High school athletes across the country are getting ready to try out for fall sports teams.  Whether it’s football, field hockey, soccer, or golf, the disappointment of not making a team can be traumatic.  For young athletes who have played a sport year-round from a very young age, being part of a team has become part of their identity.  Suddenly giving that up can take a little getting used to—for both the athlete and his/her parents.In decades past, earning a roster spot was much less competitive.  But in this generation of single sport specialization and elite training opportunities, high school teams have become increasingly competitive and making the roster a long shot at best, particularly for rising freshmen.  What do you do when your son/daughter gets cut?

Give them time to absorb what has happened. 

You may be ready to talk about it, but they might not be. Early on, avoid trying to tell them how they should feel or trying to talk them out of their situation. Empathize with them and appreciate their sense of disappointment, anger, sadness, hurt, and whatever else they might be feeling. Allow them to feel however they feel without passing judgment.  Let them know you’re there for them. It’s perfectly fine to tell them you’re also experiencing disappointment about the situation, and it hurts you to see them upset.  But make sure they understand you are not disappointed in them. Not being on a sports team does not make them a failure. Reinforce that they are still valuable, talented, and much loved regardless of whether they made the team or not.  Playing a sport is just something they do, not who they are.

Be “real” with your child

Don’t gloss over or deny the hurt and loss involved in being cut from the team. Really listen to your child and to try to get a sense of their experience and what they’re feeling. Don’t attempt to rush in and rescue them or minimize the disappointment and anger they’re experiencing. And please don’t blame them or other people (coaches, evaluators, trainers, other kids who DID make the team). This can create a whirlwind of conflicting emotions and just make the situation worse.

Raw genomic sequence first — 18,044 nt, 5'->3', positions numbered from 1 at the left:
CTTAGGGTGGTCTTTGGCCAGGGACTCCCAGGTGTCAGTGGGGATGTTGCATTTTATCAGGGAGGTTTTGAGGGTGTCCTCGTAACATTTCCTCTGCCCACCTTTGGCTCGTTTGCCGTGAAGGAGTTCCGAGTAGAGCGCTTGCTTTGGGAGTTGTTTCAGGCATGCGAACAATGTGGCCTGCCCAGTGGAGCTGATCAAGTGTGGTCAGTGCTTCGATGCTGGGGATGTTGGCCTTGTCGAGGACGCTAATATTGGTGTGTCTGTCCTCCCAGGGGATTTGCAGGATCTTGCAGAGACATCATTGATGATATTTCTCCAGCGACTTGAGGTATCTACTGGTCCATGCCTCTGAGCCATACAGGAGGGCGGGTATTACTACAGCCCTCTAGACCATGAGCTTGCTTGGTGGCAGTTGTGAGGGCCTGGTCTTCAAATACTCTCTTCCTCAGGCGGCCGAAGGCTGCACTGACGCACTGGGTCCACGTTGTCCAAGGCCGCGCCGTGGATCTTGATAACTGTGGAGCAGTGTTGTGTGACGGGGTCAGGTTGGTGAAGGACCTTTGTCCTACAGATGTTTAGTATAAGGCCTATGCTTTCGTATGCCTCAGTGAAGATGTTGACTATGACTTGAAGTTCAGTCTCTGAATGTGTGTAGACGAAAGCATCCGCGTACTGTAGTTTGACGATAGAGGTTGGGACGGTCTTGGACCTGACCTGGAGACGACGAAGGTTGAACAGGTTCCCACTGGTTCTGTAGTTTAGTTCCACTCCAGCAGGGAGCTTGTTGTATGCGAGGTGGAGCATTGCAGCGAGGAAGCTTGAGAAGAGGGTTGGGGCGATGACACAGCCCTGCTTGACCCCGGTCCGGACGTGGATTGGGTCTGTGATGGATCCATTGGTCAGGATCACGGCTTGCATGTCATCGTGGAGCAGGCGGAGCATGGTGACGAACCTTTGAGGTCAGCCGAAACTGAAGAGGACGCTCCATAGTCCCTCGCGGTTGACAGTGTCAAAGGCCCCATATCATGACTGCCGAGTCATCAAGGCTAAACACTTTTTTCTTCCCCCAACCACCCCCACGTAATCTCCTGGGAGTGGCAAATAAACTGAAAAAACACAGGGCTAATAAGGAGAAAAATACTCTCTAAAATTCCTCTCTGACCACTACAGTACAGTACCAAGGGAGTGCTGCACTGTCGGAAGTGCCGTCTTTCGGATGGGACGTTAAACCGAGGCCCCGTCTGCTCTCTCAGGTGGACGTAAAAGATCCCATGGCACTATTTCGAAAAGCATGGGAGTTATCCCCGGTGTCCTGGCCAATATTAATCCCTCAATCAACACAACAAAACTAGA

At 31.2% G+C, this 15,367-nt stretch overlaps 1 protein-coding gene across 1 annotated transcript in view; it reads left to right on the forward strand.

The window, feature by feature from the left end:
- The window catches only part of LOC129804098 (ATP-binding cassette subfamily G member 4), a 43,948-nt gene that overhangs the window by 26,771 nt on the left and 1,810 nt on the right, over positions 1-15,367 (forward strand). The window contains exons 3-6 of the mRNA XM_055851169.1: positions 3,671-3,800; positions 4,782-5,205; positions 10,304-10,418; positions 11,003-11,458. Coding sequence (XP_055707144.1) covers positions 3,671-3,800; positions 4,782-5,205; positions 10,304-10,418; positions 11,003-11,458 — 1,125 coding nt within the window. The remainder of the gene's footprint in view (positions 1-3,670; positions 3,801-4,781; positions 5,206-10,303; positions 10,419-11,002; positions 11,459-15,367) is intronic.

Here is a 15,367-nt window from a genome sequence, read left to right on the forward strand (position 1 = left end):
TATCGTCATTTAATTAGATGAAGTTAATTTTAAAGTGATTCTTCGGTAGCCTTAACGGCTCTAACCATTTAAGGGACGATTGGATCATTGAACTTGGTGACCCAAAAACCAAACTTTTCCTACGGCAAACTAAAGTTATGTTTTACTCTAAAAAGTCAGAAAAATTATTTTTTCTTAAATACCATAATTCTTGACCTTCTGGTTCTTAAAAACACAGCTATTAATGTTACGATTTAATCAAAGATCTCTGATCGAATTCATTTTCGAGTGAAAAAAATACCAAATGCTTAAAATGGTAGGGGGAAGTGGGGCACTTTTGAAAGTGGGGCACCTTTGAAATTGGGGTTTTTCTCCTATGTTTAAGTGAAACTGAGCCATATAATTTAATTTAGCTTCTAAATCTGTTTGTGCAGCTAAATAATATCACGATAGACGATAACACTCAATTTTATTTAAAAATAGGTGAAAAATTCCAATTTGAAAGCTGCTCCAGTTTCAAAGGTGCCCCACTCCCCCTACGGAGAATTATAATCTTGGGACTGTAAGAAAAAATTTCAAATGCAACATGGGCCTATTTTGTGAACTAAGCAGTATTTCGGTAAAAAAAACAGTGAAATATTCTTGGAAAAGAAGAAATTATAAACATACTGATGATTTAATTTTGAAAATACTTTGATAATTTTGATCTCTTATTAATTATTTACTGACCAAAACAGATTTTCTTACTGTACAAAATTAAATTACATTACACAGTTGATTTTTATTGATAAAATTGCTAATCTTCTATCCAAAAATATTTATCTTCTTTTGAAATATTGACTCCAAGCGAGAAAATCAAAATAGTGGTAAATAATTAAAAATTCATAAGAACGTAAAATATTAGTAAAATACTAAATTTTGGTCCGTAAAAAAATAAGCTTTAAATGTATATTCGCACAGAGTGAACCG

Help them find the silver lining. 

After validating their feelings and allowing your child time to absorb the initial shock, you can slowly progress toward discussing a few of the positive aspects of the situation.  Your child may have a difficult time finding them, but remind them that it took courage to try out for the team in the first place.  They now have an opportunity to pursue other interests—drama, music, yearbook, etc.  To help them recognize that life goes on, it is useful to direct them toward new activities and maybe even alternate sports, particularly if they still crave the team environment.  This can be a good thing.  Sometimes they find a talent they didn’t know they had—like the girl who gets cut from the soccer team only to become a cross country superstar.  And they will find they can still have an active and fulfilling life even if they aren’t on the team. They may even be pleasantly surprised by how much time and energy not having daily practices and weekly games saves them.  This is time and energy that can be used in other healthy ways—ensuring academic success, joining a club, and pursuing volunteer opportunities that will help them shine on college applications.

Use it as a teachable moment. 

Getting cut is painful, but it can lead to meaningful learning and growth. Life is filled with inevitable setbacks:  not getting accepted to your first-choice college; and not being offered the job we desire or the promotion we think we deserve. Developing the ability to handle and accept things when they don’t go our way is a necessary life skill. Learning to pick yourself up after being knocked down, creating a new plan of action, and moving forward is one of the most important life lessons we can learn.

Find them professional help if necessary.

If getting cut results in depressed behavior and social withdrawal that lasts for more than two weeks, or you see other significant personality changes, such as difficulty sleeping or sleeping too much, irritability, loss of appetite or other unusual behavior, it’s important to consider making an appointment with a counselor who can help assess the situation and get your teen back on track before the problem escalates.